The month of October is an important month for us as a nation. On the 1st day of the month in 1960, we gained our independence from colonial rule and recently, on the 20th day of the month, 2021, our youth found their voice and a movement was born.
Many of us have lost hope in our nation and we have reason to do so. Just this week someone I know died because he was harassed by our men in black. He had been unwell for a while, was just recovering and decided to drive to the hospital, a 30 minute drive from which he never returned. As I was told, on his way back, he stopped on the zebra crossing just before the traffic lights turned red. Immediately, over five policemen surrounded the car citing an offense. In a bid to explain why he stopped and how it wasn’t an offense he began to convulse. The policemen on seeing him in distress fled the scene and the passenger in the car with him had to wrestle him out of the driver seat, take the wheels and drive him back to the hospital they had just left, unfortunately he was pronounced dead on arrival.
There are so many horrible stories just like the one I have told and it is a wonder that we all can function as human beings, despite the trauma and horrors of living in Nigeria. When I celebrate Nigeria, I celebrate not the nation but the people and our ability to thrive in spite of all odds.
We will all agree that what we have gone through and are going through as a nation has wreaked many a nation and if like me you keep wondering how we are able to go through one crisis after the other, stagger around wildly like a drunk, get to the precipice, and manage not to fall over, it’s because we are a resilient people.
The Merriam-Webster dictionary defines “Resilience as the capacity of a strained body to recover its size and shape after deformation caused especially by compressive stress. 2. An ability to recover from or adjust easily to misfortune or change. “
According to the American Psychological Association (APA) resilience is defined as the process of adapting well in the face of trauma or tragedy, threats or other significant sources of stress (Southwick et al., 2014).
Resilience is something we all have and were born with. It’s the reason why as children we persisted in getting up to walk even though we fell severally. It is, however, true that some people seem to have it more than others though we can all grow and develop it. Those that have resilience naturally are often go getters, they seem to be able to forge ahead in-spite of setbacks and believe in trying until they reach their goals. They are mostly optimistic, enthusiastic about life and view things with a positive mindset.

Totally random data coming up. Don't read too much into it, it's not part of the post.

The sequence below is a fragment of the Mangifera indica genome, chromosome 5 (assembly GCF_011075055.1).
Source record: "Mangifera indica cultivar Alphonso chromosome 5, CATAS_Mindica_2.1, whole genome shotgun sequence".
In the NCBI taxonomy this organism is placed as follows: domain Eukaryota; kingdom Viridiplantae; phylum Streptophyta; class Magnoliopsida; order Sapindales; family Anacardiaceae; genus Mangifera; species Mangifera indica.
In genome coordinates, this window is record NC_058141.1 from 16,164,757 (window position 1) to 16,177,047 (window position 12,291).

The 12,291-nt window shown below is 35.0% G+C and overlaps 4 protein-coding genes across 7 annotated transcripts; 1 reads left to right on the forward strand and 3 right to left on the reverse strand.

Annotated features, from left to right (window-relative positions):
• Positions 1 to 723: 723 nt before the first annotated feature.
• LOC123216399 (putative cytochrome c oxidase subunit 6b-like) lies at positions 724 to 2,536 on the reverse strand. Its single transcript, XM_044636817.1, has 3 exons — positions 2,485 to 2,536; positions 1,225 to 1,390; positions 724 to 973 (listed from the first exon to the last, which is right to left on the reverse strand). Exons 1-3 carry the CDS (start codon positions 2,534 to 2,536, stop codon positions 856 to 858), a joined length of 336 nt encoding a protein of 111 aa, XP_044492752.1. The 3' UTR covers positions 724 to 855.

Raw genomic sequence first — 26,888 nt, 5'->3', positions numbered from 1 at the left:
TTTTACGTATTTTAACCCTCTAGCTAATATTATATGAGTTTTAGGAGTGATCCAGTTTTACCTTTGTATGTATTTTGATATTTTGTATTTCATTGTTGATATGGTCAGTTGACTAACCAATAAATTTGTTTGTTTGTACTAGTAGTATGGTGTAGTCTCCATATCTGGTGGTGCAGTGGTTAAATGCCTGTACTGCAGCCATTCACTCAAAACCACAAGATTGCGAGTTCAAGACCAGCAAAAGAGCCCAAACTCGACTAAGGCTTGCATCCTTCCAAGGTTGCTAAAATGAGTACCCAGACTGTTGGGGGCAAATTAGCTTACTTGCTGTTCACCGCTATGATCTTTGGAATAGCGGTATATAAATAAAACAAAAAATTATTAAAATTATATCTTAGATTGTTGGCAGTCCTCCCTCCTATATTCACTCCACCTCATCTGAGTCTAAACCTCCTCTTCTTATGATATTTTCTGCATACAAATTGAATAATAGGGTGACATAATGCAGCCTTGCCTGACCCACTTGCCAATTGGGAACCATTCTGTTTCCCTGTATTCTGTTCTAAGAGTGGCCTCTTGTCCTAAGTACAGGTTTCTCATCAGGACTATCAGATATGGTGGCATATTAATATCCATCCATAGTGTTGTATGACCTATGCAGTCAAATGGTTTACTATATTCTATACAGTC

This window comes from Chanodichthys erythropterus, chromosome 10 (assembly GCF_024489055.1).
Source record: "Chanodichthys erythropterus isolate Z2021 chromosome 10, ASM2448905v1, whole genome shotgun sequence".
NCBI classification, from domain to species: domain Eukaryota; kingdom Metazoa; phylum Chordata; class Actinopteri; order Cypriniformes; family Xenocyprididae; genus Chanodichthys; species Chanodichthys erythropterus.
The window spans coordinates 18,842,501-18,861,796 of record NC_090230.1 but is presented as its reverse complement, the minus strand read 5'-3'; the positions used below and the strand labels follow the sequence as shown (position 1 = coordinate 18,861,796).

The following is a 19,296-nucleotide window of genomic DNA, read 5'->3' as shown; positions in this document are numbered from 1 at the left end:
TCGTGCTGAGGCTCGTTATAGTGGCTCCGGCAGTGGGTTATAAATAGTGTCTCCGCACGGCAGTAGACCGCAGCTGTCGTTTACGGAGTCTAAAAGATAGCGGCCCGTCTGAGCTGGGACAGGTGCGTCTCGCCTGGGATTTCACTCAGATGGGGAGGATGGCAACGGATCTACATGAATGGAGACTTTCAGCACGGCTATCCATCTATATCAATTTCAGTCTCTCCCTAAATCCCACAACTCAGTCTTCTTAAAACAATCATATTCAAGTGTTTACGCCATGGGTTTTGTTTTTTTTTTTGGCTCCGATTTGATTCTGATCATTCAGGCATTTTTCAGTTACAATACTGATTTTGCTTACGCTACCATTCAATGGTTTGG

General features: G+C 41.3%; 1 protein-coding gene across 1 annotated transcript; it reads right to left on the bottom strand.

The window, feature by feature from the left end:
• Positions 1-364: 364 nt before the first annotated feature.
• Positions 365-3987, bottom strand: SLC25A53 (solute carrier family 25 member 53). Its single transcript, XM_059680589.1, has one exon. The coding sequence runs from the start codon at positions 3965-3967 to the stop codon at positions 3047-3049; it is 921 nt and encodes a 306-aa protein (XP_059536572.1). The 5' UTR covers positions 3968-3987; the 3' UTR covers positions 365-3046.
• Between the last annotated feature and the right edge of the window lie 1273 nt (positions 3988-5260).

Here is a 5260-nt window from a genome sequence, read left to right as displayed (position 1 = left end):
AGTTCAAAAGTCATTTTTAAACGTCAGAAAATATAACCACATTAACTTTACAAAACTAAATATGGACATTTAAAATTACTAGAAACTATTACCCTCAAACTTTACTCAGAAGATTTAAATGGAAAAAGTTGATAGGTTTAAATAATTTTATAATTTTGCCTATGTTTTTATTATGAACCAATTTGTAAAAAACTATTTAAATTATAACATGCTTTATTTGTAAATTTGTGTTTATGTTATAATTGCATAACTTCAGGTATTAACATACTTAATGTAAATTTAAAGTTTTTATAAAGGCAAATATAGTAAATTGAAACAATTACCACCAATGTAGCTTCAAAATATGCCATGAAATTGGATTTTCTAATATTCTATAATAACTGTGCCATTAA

For those of us in the majority, resilience is developed as a result of trial by fire, our challenges forcing us to develop some backbone and adapt. We have learnt to change with the times, cut our coat according to our material and live life as best as we can in the circumstances.
There are different kinds of resilience
- Physical Resilience- this refers to our physical bodies and how fast it can bounce back from ill health, stress, injuries etc. Physical resilience can be improved by taking care of our bodies, sleep, feeding it with the right food and exercise.
- Mental Resilience- this refers to the ability to easily adapt to negative circumstances. Mental resilience can be developed by being positive minded, the ability to reframe events, being clearheaded and flexible in the midst of crisis.
- Emotional Resilience-the ability to regulate and manage our emotions in times of crisis, calm our minds and downplay our anxieties and fears. Emotional resilience is developed when we are attuned to our emotions to the extent that we understand, interrogate and regulate them.
- Social Resilience-the ability to come together as a group of people after a disaster or calamity. Social resilience is developed when we have a sense of compassion, sensitivity to the needs of others and are empathetic.
Resilience can be learnt and there are techniques that help build resilience and as a result, restore the natural resilience we had as children. These techniques basically work in the mental realm where our thoughts and processing of information takes place and they include:
- Having the right perspective to events when they happen to us. When bad things happen to us, the normal response is to wonder or ask why it happened, the questions we ask thereafter and the ability to reframe the event in our minds helps build resilience.
- Hope in a benevolent God who is good and who is interested in our well being. This has helped me in no small way because a belief in something or someone bigger than me as reassured me of the fact that I am not doing life alone.
- Being optimistic, positive minded and having a growth mindset. There is always a solution to a problem if only we are patient and clearheaded to look for it . “E go better” is a popular refrain of Nigerians and it is the belief that change is possible and that the bad times will pass.
- Focusing on those things within our control rather than things we cannot control.
- Seeing challenges as steps to growth and a detour to something even better than we envisioned.
Resilience is a good thing and it’s something we have in abundance in our country although I am beginning to wonder if there is such a thing as being overly resilient because it seems Nigerians have taken it to the extreme by putting up with all the things going bad in our nation. It is noteworthy also that sometimes even the most resilient of us wish that we do not possess that inner strength that everyone seems to admire and that we may show some weakness from time to time but I guess that’s what makes us Nigerians, the ability to soldier on in the face of senseless, horrific, unjustifiable events with hope in our hearts, a prayer in our thoughts, laughter in our mouths and resilience in our backbone.
We Nigerians are a most resilient people.